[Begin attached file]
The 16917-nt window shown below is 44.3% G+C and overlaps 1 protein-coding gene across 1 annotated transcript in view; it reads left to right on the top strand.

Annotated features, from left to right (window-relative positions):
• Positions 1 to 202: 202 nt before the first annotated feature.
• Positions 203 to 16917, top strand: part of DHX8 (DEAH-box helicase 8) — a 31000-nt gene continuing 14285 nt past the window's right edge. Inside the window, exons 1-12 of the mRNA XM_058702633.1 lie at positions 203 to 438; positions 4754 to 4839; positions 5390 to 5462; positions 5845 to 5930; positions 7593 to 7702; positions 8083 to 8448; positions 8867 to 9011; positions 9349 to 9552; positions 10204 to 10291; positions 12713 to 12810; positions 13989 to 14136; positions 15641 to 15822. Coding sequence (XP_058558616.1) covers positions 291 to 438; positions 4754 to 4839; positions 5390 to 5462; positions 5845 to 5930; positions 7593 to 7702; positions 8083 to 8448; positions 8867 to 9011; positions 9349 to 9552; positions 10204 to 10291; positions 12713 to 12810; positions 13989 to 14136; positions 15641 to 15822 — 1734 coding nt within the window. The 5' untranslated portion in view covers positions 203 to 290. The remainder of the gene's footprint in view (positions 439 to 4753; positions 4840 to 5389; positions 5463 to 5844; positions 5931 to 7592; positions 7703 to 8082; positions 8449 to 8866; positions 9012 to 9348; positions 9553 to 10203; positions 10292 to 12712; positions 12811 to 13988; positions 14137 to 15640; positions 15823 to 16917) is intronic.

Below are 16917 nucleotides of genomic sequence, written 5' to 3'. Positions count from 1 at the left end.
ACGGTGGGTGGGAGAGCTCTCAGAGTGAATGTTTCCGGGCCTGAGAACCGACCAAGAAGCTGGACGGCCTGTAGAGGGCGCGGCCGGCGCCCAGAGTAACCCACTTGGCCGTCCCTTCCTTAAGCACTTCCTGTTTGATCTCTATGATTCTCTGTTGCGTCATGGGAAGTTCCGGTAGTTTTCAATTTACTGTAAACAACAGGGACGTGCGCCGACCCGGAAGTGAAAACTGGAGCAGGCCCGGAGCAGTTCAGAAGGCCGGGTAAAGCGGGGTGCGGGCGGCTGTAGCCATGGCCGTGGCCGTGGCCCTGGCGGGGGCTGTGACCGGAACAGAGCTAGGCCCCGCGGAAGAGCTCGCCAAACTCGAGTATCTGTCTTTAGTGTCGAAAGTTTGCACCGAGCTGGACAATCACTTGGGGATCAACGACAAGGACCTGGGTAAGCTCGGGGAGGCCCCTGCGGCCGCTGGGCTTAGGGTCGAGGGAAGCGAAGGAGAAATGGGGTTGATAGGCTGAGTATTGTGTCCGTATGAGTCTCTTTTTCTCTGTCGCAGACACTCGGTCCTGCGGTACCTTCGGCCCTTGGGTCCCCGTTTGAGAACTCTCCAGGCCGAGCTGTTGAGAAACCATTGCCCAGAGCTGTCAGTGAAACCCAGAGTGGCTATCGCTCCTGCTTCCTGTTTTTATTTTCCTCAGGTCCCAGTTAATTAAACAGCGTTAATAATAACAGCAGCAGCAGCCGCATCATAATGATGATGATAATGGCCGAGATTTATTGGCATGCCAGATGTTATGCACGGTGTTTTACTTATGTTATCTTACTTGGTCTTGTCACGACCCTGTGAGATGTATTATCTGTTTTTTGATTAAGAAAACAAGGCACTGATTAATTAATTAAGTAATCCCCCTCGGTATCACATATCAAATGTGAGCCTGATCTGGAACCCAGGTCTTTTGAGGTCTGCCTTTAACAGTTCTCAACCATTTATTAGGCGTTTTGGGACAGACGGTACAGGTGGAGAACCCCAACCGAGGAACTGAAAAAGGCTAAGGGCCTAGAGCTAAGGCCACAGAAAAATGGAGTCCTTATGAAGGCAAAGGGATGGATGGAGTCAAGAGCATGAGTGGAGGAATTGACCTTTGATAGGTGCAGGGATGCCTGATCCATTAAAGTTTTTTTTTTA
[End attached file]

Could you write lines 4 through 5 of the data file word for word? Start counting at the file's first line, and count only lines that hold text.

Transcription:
• Positions 203 to 16917, top strand: part of DHX8 (DEAH-box helicase 8) — a 31000-nt gene continuing 14285 nt past the window's right edge. Inside the window, exons 1-12 of the mRNA XM_058702633.1 lie at positions 203 to 438; positions 4754 to 4839; positions 5390 to 5462; positions 5845 to 5930; positions 7593 to 7702; positions 8083 to 8448; positions 8867 to 9011; positions 9349 to 9552; positions 10204 to 10291; positions 12713 to 12810; positions 13989 to 14136; positions 15641 to 15822. Coding sequence (XP_058558616.1) covers positions 291 to 438; positions 4754 to 4839; positions 5390 to 5462; positions 5845 to 5930; positions 7593 to 7702; positions 8083 to 8448; positions 8867 to 9011; positions 9349 to 9552; positions 10204 to 10291; positions 12713 to 12810; positions 13989 to 14136; positions 15641 to 15822 — 1734 coding nt within the window. The 5' untranslated portion in view covers positions 203 to 290. The remainder of the gene's footprint in view (positions 439 to 4753; positions 4840 to 5389; positions 5463 to 5844; positions 5931 to 7592; positions 7703 to 8082; positions 8449 to 8866; positions 9012 to 9348; positions 9553 to 10203; positions 10292 to 12712; positions 12811 to 13988; positions 14137 to 15640; positions 15823 to 16917) is intronic.

Below are 16917 nucleotides of genomic sequence, written 5' to 3'. Positions count from 1 at the left end.